Carroll Hospital’s respiratory care department given recognition, prepares for influx of patients

As hospitalization numbers rise across Maryland, Carroll Hospital is prepared to deal with an influx of patients that will enter the health care system as COVID-19 and, potentially, influenza strain resources.

Emily Love, who is one of about 50 respiratory care practitioners at Carroll, helps anyone with breathing problems who enters the hospital. On any given day, she and associates, can give patients emergency breathing medication or help manage ventilators for patients needing intermediate care, intensive care or life support.


“We try to help people to breathe before they get sick enough to need a ventilator and try to intervene early before they need life support,” said Love.

Carroll’s Hospital does not follow patient recovery outside of the hospital. However, the respiratory unit, has had a handful of cases where people have had to be put upside down in their bed, while breathing through a tube.


The method used to help patients breath is called, “proning,” to asset patients with breathing. Proning is the process of safely and precisely positioning the patient face down on their stomach to try and improve a patient’s oxygenation of their lungs. Proning can also help facilitate removal of secretions in a patient’s airways.

“We flip the patients over so that there faces are down on the bed and it helps to clear out their lungs in a gravitational way because their lungs are flooded with the COVID [-19] virus and help drain their lungs,” said Boore.

According to Boore, in severe cases, such as these, practitioners put patients on ventilators because they need the machine to breathe.

At Carroll Hospital, when a patient survives this, The Beatles’ “Here Comes the Sun” is played for about 15 seconds.

“I haven’t heard it in a while because our numbers have been down. But, unfortunately, we expect to be hearing this more now that cases are going up again,” said Boore.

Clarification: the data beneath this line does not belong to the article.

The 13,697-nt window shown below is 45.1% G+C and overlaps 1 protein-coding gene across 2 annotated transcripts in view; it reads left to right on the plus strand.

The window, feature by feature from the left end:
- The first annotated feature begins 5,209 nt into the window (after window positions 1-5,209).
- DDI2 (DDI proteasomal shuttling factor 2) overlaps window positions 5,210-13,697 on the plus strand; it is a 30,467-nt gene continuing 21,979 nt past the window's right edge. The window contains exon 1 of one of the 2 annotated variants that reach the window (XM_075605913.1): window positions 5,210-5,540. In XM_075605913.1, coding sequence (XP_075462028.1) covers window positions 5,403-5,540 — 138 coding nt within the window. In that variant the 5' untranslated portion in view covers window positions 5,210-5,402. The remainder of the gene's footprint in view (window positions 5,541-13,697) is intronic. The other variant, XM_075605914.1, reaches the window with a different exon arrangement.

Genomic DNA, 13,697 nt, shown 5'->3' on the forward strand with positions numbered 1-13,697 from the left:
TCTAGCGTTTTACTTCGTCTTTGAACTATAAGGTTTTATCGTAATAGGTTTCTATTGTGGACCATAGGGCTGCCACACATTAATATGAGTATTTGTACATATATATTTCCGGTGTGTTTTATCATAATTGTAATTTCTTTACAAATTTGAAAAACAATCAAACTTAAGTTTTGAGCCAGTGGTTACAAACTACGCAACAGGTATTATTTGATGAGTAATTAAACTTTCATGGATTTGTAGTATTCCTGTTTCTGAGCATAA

The hospital said at this time, that they have adequate patient capacity, staffing and personal protective equipment.

“The respiratory therapy department supports every unit in the hospital, so there’s always a therapist assigned to one of these units at any given time in the hospital,” said Keith Boore, director of respiratory care at Carroll Hospital.

Boore said that back in March, near the onset of the coronavirus pandemic, getting the necessary personal protective equipment for the department was their first major challenge.

But since Carroll Hospital is not independent, and is operated by under LifeBridge Health, the unit was able to work with surrounding hospitals to get sufficient PPE and further assist patients.

As Maryland –– and the rest of the country –– is being hit with the second wave of the virus, coupled with the start of flu season, Carroll Hospital is well stocked with PPE supplies after building up its surplus over the past three to four months.

According to Love, she feels health care is one of the professional areas that does not often get recognized. But since the outbreak of the pandemic, people have become more aware of respiratory therapists and their work –– including an elected official.

Westminster Mayor Joe Dominick recently presented members of the respiratory care department at Carroll Hospital with a proclamation recognizing the essential services of respiratory care practitioners.


“This was the first year we had a mayor, an elected official, actually go out and recognize respiratory work throughout the state, but specifically Carroll County, for our hard work in fighting COVID by giving us a proclamation,” said Boore.

Each year, National Respiratory Care Week is typically celebrated internally within hospitals during the week of Oct. 25-31.

“We are very honored to have received this certificate, recognizing our invaluable work,” Boore said. “This pandemic has highlighted the significance of our work as respiratory care practitioners, and we will remain committed to ensuring patients receive the highest quality care in the community.”

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